9 Page 9 IBM has developed deep expertise in planning and deploying commonality and reuse initiatives. Key enablers: Strategy and process Although most executives have an intuitive understanding that commonality and reuse strategies are critical to business effectiveness, the creation of a comprehensive program to drive product commonality, standardization and asset reuse can be a daunting task for many businesses. Through our experience with large industrial customers and our own internal computer design practice, IBM has developed deep expertise in planning and deploying commonality and reuse initiatives. Indeed, we have identified a set of key business processes that must be deployed in order to create a comprehensive program for platform commonality and reuse, including: Portfolio Planning Through portfolio planning, a company can acquire a detailed understanding of its customers wants and needs, and can translate this understanding into a set of high-level design requirements for product platforms and the development of product models from the product platform. As part of the portfolio planning process, it is important to define and organize the product architecture into a hierarchy of common building blocks. This enables simplified as designed and as built bill of materials structures, and creates downstream opportunities for component standardization and asset reuse. The output from the portfolio planning process should be a precise definition of the target market and customer requirements, platform architecture and product model specifications, product financial targets, and product development roadmap. Portfolio Planning Process Market Info Customer Input Competitive Input Understand the Marketplace Perform Market Segmentation Perform Portfolio Analysis Develop Market Segment Strategy and Plan Align and Optimize Business Plans Project Management Data Segment Performance Data Manage Market Segment and Assess Performance Cost Information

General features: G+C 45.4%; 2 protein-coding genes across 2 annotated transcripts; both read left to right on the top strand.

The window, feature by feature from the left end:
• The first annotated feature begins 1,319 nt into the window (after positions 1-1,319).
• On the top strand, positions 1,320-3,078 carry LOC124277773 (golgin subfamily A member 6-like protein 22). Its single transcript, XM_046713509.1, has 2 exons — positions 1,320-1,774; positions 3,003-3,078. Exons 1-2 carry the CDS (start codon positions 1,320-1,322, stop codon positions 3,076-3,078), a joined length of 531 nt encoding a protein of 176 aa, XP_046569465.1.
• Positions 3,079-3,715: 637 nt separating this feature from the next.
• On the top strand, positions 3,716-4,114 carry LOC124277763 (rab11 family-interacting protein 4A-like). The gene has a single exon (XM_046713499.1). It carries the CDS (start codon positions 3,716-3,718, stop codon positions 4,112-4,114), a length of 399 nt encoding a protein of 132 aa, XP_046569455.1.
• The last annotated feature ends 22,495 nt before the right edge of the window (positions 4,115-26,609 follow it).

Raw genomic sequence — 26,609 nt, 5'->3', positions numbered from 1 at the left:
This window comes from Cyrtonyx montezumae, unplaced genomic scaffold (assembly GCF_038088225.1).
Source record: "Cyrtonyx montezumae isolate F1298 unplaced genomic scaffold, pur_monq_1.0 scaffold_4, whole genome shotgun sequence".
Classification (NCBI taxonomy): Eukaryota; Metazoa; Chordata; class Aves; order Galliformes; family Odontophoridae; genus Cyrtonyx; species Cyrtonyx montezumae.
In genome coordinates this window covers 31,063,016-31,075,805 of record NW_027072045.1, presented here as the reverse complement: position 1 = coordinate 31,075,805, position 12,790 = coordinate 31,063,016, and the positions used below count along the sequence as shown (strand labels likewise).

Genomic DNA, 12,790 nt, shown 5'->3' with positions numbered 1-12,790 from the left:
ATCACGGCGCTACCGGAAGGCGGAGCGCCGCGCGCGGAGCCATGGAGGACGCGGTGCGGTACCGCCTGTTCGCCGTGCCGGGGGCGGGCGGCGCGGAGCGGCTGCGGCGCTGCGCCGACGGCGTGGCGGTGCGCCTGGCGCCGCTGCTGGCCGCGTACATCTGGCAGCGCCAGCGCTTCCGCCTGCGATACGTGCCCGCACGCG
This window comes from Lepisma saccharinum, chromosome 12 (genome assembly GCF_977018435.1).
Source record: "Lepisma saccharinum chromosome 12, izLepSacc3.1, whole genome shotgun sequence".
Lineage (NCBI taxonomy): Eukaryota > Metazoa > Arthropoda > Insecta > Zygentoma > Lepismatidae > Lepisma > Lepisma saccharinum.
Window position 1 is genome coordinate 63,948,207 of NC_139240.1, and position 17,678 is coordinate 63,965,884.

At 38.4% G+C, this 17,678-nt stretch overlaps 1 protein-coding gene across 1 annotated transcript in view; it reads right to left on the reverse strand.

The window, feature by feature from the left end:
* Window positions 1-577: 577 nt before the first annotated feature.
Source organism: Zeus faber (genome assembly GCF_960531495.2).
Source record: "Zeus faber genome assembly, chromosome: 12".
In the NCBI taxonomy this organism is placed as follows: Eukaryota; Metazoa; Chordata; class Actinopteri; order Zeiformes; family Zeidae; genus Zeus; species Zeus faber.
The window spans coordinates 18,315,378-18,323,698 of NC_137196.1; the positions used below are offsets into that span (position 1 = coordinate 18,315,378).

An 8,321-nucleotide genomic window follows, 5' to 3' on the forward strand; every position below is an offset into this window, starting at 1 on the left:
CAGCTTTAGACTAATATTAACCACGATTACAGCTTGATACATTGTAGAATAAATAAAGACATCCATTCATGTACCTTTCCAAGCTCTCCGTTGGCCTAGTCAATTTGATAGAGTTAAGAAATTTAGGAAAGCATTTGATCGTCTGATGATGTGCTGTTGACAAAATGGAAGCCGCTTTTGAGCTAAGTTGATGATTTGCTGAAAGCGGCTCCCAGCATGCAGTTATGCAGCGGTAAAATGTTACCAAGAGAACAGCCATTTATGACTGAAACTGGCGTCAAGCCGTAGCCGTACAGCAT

10 Page 10 The portfolio planning process defines the product architecture and creates design parameters and targets for the product set. Design for commonality and reuse The portfolio planning process defines the product architecture and creates design parameters and targets for the product set. The design process translates these requirements into an engineering bill of materials and product design specifications. The engineering BOM is then converted into a set of manufacturing BOMs that specify how the product will be built in each individual manufacturing sites. By leveraging design and sourcing tools and motivating design engineers to reuse assets, the business can significantly improve the efficiency and effectiveness of the product development process and achieve structural product cost reductions. While it takes time to deploy tools and processes that enable commonality and reuse, and to stimulate design engineers to reuse existing assets, the anticipated net result is a leaner and more effective product development process that enables manufacturers to design anywhere, build anywhere within the enterprise. Integrated design and sourcing tools An effective program of commonality and reuse cannot be achieved without an integrated design tools environment that links design, procurement and manufacturing. IBM is working closely with IBM Business Partners to create the data standards and functional requirements that will result in a flexible, interoperable design tools environment. IBM has created a Product Development Component Reference Model that leverages IBM middleware and the Websphere Integration Framework to enable the integration of software tools from multiple vendors in the following areas: Mechanical CAD tools Electronic CAD tools Software design tools Computer aided manufacturing design tools Knowledge management tools Configuration management tools Design analytics Cost management tools.